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Author Topic: Zone System for Digital Photography  (Read 19608 times)
Jonathan Wienke
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« on: August 19, 2005, 12:45:29 PM »
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The Zone system as originally conceived is not exactly applicable to digital imaging. Exposure with digital should be done as described in http://www.visual-vacations.com/Photogr....ies.htm to achieve the lowest noise and greatest dynamic range.
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Graeme Nattress
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« Reply #1 on: August 27, 2005, 12:19:35 PM »
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I must admit, coming from an image processing / video background, that I cannot make any description of the zone system make sense in my head, and it makes even less sense with digital photography. I truely believe that when you take a digital photograph, you should be aiming to capture as much (high quality) information as possible to allow you to manipulate the image to achieve your artistic goal for the picture. By aiming to expose your image so that no highlights are clipped, but are as bright as possible achieves this goal. The histogram on the camera is your primary tool for achieving this.

I wish that cameras had an iterative exposure mode that took image after image, analysing the histogram and applying micro changes to either apperture or shutter speed to maximise the dyanamic range. I mean, we do this by hand by looking at the histogram after we take a shot, but it's a mechanical process that the computer in the camera should be able to do with ease.

Graeme
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Jonathan Wienke
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« Reply #2 on: August 28, 2005, 10:49:33 PM »
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The biggest reason the Zon System is obsolete IMO is that you can darken tones with digital and not lose any image quality, but not lighten. With film & darkroom processing, one loses quality by moving tones too far either way in post. With digital, quality is only lost when moving tones up the luminanace scale (unless you've blown the highlights), so it makes sense to expose digital differently than one did with film & chemical prints.
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dbell
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« Reply #3 on: August 29, 2005, 02:46:35 PM »
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I always felt that the point of the zone system was to help photographers understand the relationships between luminance values in their images and how to manipulate them. When you decide how much exposure you want to give to a particular area (what zone you're going to put it on) the system lets you visualize what the other values will look like and know what will fall outside the range of your film. It's basically a tool for understanding and predicting the consequences of your exposure decisions. I'd say that this part of it still applies to digital capture. Sure, the histogram lets you know right away about how good your guesses are, but I don't see anything wrong with being able to do the mental exercise, especially if you still shoot any film.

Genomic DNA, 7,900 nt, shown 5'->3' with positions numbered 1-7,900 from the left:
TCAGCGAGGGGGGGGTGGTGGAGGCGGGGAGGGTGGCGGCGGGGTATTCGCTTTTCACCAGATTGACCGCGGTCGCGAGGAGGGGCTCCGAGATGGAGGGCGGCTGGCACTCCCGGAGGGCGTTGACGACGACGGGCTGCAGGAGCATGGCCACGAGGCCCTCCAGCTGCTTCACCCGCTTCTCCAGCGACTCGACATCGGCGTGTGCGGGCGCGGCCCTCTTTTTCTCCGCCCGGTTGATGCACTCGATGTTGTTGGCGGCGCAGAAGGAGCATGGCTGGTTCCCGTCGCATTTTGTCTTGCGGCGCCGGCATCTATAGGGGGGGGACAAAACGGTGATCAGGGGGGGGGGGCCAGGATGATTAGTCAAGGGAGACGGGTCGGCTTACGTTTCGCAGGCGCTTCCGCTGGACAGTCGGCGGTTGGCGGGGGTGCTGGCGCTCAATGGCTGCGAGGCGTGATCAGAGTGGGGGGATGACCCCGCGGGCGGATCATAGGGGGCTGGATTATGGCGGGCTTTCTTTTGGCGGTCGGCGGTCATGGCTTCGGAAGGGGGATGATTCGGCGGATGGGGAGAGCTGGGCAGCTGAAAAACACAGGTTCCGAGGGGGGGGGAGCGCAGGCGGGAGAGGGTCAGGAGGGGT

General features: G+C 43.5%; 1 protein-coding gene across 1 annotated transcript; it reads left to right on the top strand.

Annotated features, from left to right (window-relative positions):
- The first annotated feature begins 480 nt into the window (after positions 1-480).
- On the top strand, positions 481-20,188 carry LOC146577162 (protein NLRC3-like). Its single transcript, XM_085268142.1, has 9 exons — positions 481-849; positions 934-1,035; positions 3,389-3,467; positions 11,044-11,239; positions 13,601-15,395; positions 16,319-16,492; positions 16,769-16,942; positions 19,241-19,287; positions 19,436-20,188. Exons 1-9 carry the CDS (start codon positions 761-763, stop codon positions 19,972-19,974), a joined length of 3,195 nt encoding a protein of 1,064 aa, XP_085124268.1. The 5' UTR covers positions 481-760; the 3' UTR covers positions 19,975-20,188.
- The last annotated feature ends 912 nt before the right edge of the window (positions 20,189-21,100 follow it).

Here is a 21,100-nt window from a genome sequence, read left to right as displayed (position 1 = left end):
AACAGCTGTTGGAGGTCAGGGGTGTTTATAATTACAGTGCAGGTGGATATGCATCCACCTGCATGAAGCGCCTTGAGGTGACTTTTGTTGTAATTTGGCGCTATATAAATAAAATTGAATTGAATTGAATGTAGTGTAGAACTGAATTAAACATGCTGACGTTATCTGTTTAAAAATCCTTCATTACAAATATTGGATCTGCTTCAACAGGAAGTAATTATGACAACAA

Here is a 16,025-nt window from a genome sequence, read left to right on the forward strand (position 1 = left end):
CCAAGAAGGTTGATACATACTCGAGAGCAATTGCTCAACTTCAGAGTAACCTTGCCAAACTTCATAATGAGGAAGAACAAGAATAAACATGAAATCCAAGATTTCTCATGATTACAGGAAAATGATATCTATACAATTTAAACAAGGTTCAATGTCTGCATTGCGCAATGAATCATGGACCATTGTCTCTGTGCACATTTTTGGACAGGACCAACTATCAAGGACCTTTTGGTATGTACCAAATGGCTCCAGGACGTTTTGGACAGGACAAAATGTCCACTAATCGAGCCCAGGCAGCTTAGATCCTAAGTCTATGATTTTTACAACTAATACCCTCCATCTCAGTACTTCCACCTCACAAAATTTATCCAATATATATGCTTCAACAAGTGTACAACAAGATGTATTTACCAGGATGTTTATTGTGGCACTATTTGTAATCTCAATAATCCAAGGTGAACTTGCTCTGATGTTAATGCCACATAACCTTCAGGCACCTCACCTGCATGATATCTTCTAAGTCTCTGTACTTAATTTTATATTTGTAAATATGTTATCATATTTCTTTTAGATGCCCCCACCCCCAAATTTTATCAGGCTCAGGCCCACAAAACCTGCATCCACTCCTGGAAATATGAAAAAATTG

The zone system is predicated on the use of B&W negative films. On those films, low-density values must be controlled by exposure. When you develop, you can then give more or less development to control values in the high-density areas (low values are significantly less affected by development time on thick-emulsion B&W films).
Digital sensors don't respond to exposure the same way B&W films do, but they do behave a lot like transparency films. Ansel's advice in "The Negative" about how to apply the zone system to slide films is still useful stuff. IMO, so is the general emphasis on understanding the relationships between the luminosities of various areas of an image.
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Dave Ward
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« Reply #4 on: August 19, 2005, 10:47:38 AM »
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Does anyone have any experience on using the Zone System (or part of it) with digital photography. I use a Canon 1Ds and although it's metering system seems pretty good, I like the idea of bringing some of the traditional methods into digital work. I heard that digital should be treated more like transparency film with its shorter 'latitude' and easy of exposing incorrectly, so a modified ZS may be beneficial?
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Wills
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« Reply #5 on: August 27, 2005, 10:57:01 AM »
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This is a good article on the Digital Zone System http://www.erickahler.com/articles/zonesystem.html